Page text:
Sound Publishing file photo

Sound Publishing file photo

King County Council authorizes staff to draft road levy ballot measure

The county is projected to run out of capital funding for roads and bridges by 2025.

Voters in unincorporated King County could be asked to increase a levy lid to help fund roads amid a decline in revenues.

If approved by voters, the levy lid could be raised to $2.25 per $1,000 of assessed property value, which is the maximum the county is allowed to collect. Currently, the collection rate is about $1.81 per $1,000 of assessed property value. In total, the levy could generate around $164 million over eight years, or some $22 million annually. While significant, it’s far less than what is needed to fully fund the county’s roads department.

“Even if we did get $22 million it would help, but it would not solve the problem,” said King County Councilmember Kathy Lambert at an Oct. 28 meeting of the Local Services committee.

The committee directed staff to begin drafting an ordinance that could appear on the ballot during the August or November elections in 2020. Even if it passes, further funding mechanisms will have to be found.

Currently only about 11 percent of residents in the county are paying to maintain infrastructure like roads and bridges in unincorporated areas. Many areas — and their respective tax bases — already have been annexed into cities. King County Councilmember Claudia Balducci said cities would likely have to chip in to support the infrastructure in the future.

“The fix to adequate county road funding is going to be a countywide fix. There’s just no way to support the level of infrastructure need that we have entirely out of revenue from unincorporated King County,” Balducci said.

The county is projected to run out of capital funding for roads and bridges by 2025. About 80 percent of the county’s roads budget comes from property taxes from the roads levy. As the county’s tax base shrinks, property value has also risen faster than the 1 percent, which the county is allowed to raise property taxes annually.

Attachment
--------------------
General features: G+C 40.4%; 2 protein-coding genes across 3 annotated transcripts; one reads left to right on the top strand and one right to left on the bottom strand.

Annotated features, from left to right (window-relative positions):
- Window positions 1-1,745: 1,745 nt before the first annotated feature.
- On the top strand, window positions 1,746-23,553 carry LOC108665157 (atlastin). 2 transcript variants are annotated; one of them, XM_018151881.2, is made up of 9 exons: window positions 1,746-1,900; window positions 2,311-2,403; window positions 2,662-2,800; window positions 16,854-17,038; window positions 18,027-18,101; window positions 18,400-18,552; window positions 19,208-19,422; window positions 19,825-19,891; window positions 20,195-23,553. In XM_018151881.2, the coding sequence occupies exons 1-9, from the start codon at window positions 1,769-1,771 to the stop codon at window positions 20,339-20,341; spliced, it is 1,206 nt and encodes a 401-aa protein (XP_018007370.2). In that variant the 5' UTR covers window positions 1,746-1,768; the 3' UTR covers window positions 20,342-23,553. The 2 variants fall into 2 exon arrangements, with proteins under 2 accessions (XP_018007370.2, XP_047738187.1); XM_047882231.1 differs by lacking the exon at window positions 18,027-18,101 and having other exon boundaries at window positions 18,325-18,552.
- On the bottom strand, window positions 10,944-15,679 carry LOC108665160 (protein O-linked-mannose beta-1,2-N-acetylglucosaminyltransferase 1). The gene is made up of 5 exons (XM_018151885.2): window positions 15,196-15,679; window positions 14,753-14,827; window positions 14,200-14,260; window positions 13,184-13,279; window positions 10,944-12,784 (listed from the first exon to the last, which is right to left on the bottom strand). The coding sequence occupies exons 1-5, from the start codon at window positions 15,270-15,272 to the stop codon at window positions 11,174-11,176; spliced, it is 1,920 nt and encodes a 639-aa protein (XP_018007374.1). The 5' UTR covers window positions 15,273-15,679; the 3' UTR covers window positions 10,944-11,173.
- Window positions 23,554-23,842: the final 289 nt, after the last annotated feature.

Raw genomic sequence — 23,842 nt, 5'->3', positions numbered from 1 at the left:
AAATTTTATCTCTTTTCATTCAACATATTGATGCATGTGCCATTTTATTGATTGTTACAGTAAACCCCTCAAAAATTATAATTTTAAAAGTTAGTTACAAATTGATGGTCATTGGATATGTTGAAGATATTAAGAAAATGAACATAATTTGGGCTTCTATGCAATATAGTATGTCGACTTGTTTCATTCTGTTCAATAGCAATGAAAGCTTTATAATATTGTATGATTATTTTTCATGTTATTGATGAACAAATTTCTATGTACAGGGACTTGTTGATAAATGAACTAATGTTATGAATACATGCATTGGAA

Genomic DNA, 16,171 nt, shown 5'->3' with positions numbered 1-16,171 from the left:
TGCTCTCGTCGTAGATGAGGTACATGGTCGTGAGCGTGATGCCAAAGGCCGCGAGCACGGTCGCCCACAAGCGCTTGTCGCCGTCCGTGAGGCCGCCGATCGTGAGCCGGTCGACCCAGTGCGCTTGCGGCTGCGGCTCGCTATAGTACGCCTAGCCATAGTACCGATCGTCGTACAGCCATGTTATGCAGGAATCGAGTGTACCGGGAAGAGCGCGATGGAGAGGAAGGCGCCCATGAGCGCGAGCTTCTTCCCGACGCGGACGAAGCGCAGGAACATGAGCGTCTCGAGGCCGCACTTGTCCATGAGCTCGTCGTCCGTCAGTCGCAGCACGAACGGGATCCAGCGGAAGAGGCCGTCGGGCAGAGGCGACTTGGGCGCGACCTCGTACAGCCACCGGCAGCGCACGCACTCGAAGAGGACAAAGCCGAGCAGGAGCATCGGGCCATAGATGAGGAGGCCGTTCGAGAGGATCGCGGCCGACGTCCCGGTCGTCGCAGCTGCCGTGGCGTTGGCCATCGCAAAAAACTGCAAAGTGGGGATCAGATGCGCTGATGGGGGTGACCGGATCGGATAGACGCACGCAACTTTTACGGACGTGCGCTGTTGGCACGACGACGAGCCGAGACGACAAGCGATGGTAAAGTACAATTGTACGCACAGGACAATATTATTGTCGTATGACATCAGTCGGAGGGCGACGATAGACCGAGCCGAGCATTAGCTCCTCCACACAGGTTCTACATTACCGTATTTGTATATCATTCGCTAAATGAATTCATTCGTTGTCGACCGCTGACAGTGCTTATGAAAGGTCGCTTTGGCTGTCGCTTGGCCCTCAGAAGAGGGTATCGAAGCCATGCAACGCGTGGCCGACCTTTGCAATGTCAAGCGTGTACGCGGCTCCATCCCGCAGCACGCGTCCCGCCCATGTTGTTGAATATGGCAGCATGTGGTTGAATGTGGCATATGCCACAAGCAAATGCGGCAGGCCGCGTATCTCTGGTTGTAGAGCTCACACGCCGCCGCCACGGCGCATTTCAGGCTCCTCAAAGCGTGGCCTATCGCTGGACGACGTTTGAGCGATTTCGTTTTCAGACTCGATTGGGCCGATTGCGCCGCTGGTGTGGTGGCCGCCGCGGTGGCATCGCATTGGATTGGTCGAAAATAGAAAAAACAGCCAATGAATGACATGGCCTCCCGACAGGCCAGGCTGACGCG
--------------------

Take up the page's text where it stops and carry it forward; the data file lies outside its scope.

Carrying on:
When the county runs out of capital funding, it won’t have money for new construction and will essentially be “managing the decline,” as Lambert puts it.

Roads and bridges in unincorporated King County see an average of 1 million vehicle trips a day. Maintenance for the infrastructure is only paid for by the roughly 250,000 residents in unincorporated parts of the county. Additionally, there’s not much commercial activity outside of cities, so the county doesn’t get much sales tax.

On top of the levy, the county could ask voters to approve a taxing district, which could raise between $5 million and $10 million annually. A previous district was repealed in 2014.

However, even those wouldn’t bridge the budget gap the county is facing. To maintain and improve roads, the county needs at least an additional $250 million. If that amount isn’t found, the county could start closing rural bridges and letting roads return to gravel.

By 2040, the county predicts some 35 bridges will be either closed or have weight restrictions placed on them.

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